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doctor while in captivity. when police entered the home monday, no one was found in the basement. but as an officer near the top of the stairs and yelled cleveland police, the report says michelle knight threw herself into his arms. then dejesus rushed out of a bedroom and also threw herself into the cops arms. >> we found them. we found them. >> a law enforcement source tells cnn that amanda berry had hit her breaking point, that she was desperate to get out of the house on seymour avenue. but why was she able to escape now after more than ten years in captivity? >> something must have clicked and she saw an opportunity. and she took that opportunity. and i said it the other day and i'll say it today that, you know, she is the true hero. >> that same source says that the other two women, gina dejesus and michelle knight could also have run but chose not to even though they were not bound and that decision reflected the women's state of mind. the source went onto say the
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women relied on each other for survival and did interact though mostly kept in separate rooms. they only left the house twice. >> we were told that they left the house and went into the garage in disguise. so those are the two times that were mentioned or that they can recall. >> and according to law enforcement officials during the search of castro's house a couple days ago, there was an apparent suicide note found inside that home written by castro himself allegedly talking about thoughts of suicide and that he was beaten, abused by one of his family members. at this point we don't have anymore details on that, but we know that was written in 2004. so that was after at least a couple of the alleged abductions occurred. >> all right. pamela, thank you. appreciate it. today, amanda berry, gina dejes dejesus, they're back at home spending time with their families. michelle knight, however, she is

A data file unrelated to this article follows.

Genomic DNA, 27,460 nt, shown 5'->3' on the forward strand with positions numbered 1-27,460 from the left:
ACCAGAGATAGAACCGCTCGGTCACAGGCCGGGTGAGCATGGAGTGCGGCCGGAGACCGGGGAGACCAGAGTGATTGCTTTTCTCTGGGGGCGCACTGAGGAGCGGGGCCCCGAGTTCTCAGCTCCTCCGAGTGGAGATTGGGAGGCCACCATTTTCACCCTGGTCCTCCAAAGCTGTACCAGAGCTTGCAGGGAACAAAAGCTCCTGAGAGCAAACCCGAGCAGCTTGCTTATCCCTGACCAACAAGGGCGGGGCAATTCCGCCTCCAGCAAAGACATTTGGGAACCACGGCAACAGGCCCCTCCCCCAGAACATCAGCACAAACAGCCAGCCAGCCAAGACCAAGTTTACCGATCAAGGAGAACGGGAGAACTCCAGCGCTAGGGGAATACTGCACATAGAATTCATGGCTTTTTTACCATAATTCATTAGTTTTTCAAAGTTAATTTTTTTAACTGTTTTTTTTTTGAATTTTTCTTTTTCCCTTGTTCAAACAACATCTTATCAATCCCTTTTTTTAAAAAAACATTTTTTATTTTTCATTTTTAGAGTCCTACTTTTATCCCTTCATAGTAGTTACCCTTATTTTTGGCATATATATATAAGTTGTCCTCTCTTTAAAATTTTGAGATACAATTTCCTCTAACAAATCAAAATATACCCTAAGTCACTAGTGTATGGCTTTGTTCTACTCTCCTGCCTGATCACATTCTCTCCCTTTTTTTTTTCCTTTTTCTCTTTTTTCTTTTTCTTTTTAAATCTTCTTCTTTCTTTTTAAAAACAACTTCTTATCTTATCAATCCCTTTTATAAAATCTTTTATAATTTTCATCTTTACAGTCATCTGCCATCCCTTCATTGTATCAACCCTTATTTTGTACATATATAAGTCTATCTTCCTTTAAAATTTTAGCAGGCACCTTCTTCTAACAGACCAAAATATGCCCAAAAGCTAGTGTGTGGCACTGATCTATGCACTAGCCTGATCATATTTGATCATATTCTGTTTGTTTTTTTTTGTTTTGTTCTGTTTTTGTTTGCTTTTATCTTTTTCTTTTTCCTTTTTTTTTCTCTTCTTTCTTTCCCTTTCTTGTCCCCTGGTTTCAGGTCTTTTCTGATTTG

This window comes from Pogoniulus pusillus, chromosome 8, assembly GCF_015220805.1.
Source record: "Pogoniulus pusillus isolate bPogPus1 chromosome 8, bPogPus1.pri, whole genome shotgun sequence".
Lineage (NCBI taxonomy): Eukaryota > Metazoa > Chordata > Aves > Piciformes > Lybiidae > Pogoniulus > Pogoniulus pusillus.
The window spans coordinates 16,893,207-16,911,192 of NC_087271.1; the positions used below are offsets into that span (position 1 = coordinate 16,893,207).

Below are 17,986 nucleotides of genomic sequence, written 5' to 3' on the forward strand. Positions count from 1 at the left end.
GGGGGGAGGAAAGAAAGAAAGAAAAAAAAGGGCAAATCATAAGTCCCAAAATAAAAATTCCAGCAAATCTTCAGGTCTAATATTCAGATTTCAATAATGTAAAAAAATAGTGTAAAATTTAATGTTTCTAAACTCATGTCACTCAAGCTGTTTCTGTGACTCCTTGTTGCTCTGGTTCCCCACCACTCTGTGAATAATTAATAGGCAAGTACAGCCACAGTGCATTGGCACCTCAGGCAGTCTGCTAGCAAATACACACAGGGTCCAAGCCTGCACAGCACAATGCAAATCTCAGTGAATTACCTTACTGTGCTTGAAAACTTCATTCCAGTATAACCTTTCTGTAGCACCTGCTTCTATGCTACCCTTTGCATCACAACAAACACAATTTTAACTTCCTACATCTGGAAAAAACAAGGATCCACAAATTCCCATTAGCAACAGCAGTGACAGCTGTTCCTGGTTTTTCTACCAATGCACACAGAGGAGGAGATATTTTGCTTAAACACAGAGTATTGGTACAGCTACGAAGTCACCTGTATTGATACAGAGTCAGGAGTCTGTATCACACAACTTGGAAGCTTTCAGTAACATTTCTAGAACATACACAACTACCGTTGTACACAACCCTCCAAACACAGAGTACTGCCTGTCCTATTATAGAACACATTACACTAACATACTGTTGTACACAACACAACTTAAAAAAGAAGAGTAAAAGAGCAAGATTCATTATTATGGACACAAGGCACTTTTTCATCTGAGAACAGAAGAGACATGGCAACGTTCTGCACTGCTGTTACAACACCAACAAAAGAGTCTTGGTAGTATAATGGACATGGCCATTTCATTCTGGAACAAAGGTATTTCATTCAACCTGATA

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still in the hospital. it's really unclear what she's being treated for, but she is now listed in at least good condition. >> which is some good news. family members have been in visiting her, but her mother says she hasn't gotten to see her yet. she described what it felt like after realizing that after all these years her daughter was alive. >> emotional. i've been like crying off and on. just hoping that my daughter lets me see her because i would love to see her. i'm thrilled and all i want to do is hug her and say i love you and i and it really hurts, you know, i haven't seen her in so long and i can't wait to see her. >> knight's grandmother told the cleveland plain dealer newspaper that many family members and police believed knight wasn't kidnapped back in 2002 but instead ran away on her own. but her mother says she never believed that and searched for
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her for years. now, for our other big story, one of the most salacious trials that we can remember and of course the question following, will jodi arias live or die? the arizona jurors convicted her yesterday of first-degree murder. they're now returning to court today. >> that's right. and it's called the aggravation phase of the trial, that's the legal terminology. what it is is an important step in deciding whether to sentence the 32-year-old woman to death for killing her ex-boyfriend. now, let's watch her call it a stoic reaction to the verdict and the reaction from the crowd outside the courthouse. >> the state of arizona versus jodi ann arias verdict count one. we the jury, dually impanelled and sworn in the above entitled action upon our oaths do find the defendant as to count one first-degree murder, guilty. [ cheers and applause ] >> quite a sensational trial.